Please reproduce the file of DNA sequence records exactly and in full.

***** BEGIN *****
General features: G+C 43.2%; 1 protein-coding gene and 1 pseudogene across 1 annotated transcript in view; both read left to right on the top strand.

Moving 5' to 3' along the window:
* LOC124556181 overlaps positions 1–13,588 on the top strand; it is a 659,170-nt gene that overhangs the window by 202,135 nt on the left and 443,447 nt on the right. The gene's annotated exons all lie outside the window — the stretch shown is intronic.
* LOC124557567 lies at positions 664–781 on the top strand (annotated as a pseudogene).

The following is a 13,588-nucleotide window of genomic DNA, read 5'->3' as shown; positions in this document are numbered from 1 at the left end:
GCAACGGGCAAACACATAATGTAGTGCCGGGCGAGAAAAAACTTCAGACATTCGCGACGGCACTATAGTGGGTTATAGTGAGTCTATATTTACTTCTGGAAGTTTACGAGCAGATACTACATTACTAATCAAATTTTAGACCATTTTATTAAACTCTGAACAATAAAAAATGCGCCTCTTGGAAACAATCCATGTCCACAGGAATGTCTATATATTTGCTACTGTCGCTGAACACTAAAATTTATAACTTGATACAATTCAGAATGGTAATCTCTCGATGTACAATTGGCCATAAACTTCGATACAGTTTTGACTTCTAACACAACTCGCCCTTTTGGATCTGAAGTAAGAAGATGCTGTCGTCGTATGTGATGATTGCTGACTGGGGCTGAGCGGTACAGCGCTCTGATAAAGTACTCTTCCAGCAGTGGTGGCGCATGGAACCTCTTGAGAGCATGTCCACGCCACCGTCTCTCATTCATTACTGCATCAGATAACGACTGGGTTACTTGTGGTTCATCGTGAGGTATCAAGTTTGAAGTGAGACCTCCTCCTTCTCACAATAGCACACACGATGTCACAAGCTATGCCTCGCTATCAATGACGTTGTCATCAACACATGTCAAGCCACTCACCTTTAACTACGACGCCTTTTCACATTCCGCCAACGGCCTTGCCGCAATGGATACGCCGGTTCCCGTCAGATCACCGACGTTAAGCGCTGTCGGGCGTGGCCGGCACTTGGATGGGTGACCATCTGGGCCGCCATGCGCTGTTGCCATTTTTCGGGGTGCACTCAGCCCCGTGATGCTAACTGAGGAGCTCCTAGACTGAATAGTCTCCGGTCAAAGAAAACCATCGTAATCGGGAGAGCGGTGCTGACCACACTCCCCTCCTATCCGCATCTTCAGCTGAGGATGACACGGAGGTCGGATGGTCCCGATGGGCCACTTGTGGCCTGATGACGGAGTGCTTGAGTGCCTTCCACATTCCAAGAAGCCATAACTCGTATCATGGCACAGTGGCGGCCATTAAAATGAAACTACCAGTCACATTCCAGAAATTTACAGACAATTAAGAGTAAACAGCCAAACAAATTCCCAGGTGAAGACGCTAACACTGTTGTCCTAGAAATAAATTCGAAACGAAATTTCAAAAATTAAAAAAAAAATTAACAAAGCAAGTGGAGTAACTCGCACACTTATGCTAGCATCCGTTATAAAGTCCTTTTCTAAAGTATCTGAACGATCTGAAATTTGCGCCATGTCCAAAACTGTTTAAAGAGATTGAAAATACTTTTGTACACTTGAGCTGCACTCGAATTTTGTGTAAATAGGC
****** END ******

General features: G+C 43.2%; 1 protein-coding gene and 1 pseudogene across 1 annotated transcript in view; both read left to right on the top strand.

Moving 5' to 3' along the window:
* LOC124556181 overlaps positions 1–13,588 on the top strand; it is a 659,170-nt gene that overhangs the window by 202,135 nt on the left and 443,447 nt on the right. The gene's annotated exons all lie outside the window — the stretch shown is intronic.
* LOC124557567 lies at positions 664–781 on the top strand (annotated as a pseudogene).

The following is a 13,588-nucleotide window of genomic DNA, read 5'->3' as shown; positions in this document are numbered from 1 at the left end:
GCAACGGGCAAACACATAATGTAGTGCCGGGCGAGAAAAAACTTCAGACATTCGCGACGGCACTATAGTGGGTTATAGTGAGTCTATATTTACTTCTGGAAGTTTACGAGCAGATACTACATTACTAATCAAATTTTAGACCATTTTATTAAACTCTGAACAATAAAAAATGCGCCTCTTGGAAACAATCCATGTCCACAGGAATGTCTATATATTTGCTACTGTCGCTGAACACTAAAATTTATAACTTGATACAATTCAGAATGGTAATCTCTCGATGTACAATTGGCCATAAACTTCGATACAGTTTTGACTTCTAACACAACTCGCCCTTTTGGATCTGAAGTAAGAAGATGCTGTCGTCGTATGTGATGATTGCTGACTGGGGCTGAGCGGTACAGCGCTCTGATAAAGTACTCTTCCAGCAGTGGTGGCGCATGGAACCTCTTGAGAGCATGTCCACGCCACCGTCTCTCATTCATTACTGCATCAGATAACGACTGGGTTACTTGTGGTTCATCGTGAGGTATCAAGTTTGAAGTGAGACCTCCTCCTTCTCACAATAGCACACACGATGTCACAAGCTATGCCTCGCTATCAATGACGTTGTCATCAACACATGTCAAGCCACTCACCTTTAACTACGACGCCTTTTCACATTCCGCCAACGGCCTTGCCGCAATGGATACGCCGGTTCCCGTCAGATCACCGACGTTAAGCGCTGTCGGGCGTGGCCGGCACTTGGATGGGTGACCATCTGGGCCGCCATGCGCTGTTGCCATTTTTCGGGGTGCACTCAGCCCCGTGATGCTAACTGAGGAGCTCCTAGACTGAATAGTCTCCGGTCAAAGAAAACCATCGTAATCGGGAGAGCGGTGCTGACCACACTCCCCTCCTATCCGCATCTTCAGCTGAGGATGACACGGAGGTCGGATGGTCCCGATGGGCCACTTGTGGCCTGATGACGGAGTGCTTGAGTGCCTTCCACATTCCAAGAAGCCATAACTCGTATCATGGCACAGTGGCGGCCATTAAAATGAAACTACCAGTCACATTCCAGAAATTTACAGACAATTAAGAGTAAACAGCCAAACAAATTCCCAGGTGAAGACGCTAACACTGTTGTCCTAGAAATAAATTCGAAACGAAATTTCAAAAATTAAAAAAAAAATTAACAAAGCAAGTGGAGTAACTCGCACACTTATGCTAGCATCCGTTATAAAGTCCTTTTCTAAAGTATCTGAACGATCTGAAATTTGCGCCATGTCCAAAACTGTTTAAAGAGATTGAAAATACTTTTGTACACTTGAGCTGCACTCGAATTTTGTGTAAATAGGC